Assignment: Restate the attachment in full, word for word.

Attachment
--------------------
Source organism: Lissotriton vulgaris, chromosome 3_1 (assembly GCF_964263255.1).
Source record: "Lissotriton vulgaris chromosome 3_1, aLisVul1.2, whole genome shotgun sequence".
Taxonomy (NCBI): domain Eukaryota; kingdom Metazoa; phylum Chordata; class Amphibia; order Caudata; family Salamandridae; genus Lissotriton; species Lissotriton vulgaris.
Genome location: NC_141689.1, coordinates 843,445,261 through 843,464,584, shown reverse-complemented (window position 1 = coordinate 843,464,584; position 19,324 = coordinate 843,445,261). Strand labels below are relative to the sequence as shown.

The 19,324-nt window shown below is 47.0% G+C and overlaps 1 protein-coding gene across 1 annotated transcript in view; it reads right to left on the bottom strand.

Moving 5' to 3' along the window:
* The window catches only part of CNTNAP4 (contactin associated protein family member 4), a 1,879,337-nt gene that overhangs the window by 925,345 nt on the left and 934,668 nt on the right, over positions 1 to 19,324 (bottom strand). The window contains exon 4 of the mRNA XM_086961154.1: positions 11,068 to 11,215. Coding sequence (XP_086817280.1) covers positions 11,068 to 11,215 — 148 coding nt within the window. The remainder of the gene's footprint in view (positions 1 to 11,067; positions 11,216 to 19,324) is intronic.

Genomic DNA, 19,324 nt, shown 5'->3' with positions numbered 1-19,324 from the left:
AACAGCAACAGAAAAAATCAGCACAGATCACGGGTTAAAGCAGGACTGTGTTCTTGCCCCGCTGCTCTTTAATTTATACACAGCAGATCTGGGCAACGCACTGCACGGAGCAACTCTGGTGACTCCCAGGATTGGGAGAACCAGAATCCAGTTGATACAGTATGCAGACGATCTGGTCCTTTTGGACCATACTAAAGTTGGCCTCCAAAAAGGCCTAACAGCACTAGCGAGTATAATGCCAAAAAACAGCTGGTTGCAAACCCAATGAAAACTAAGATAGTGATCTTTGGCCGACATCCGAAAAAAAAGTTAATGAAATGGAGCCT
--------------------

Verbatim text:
Source organism: Lissotriton vulgaris, chromosome 3_1 (assembly GCF_964263255.1).
Source record: "Lissotriton vulgaris chromosome 3_1, aLisVul1.2, whole genome shotgun sequence".
Taxonomy (NCBI): domain Eukaryota; kingdom Metazoa; phylum Chordata; class Amphibia; order Caudata; family Salamandridae; genus Lissotriton; species Lissotriton vulgaris.
Genome location: NC_141689.1, coordinates 843,445,261 through 843,464,584, shown reverse-complemented (window position 1 = coordinate 843,464,584; position 19,324 = coordinate 843,445,261). Strand labels below are relative to the sequence as shown.

The 19,324-nt window shown below is 47.0% G+C and overlaps 1 protein-coding gene across 1 annotated transcript in view; it reads right to left on the bottom strand.

Moving 5' to 3' along the window:
* The window catches only part of CNTNAP4 (contactin associated protein family member 4), a 1,879,337-nt gene that overhangs the window by 925,345 nt on the left and 934,668 nt on the right, over positions 1 to 19,324 (bottom strand). The window contains exon 4 of the mRNA XM_086961154.1: positions 11,068 to 11,215. Coding sequence (XP_086817280.1) covers positions 11,068 to 11,215 — 148 coding nt within the window. The remainder of the gene's footprint in view (positions 1 to 11,067; positions 11,216 to 19,324) is intronic.

Genomic DNA, 19,324 nt, shown 5'->3' with positions numbered 1-19,324 from the left:
AACAGCAACAGAAAAAATCAGCACAGATCACGGGTTAAAGCAGGACTGTGTTCTTGCCCCGCTGCTCTTTAATTTATACACAGCAGATCTGGGCAACGCACTGCACGGAGCAACTCTGGTGACTCCCAGGATTGGGAGAACCAGAATCCAGTTGATACAGTATGCAGACGATCTGGTCCTTTTGGACCATACTAAAGTTGGCCTCCAAAAAGGCCTAACAGCACTAGCGAGTATAATGCCAAAAAACAGCTGGTTGCAAACCCAATGAAAACTAAGATAGTGATCTTTGGCCGACATCCGAAAAAAAAGTTAATGAAATGGAGCCT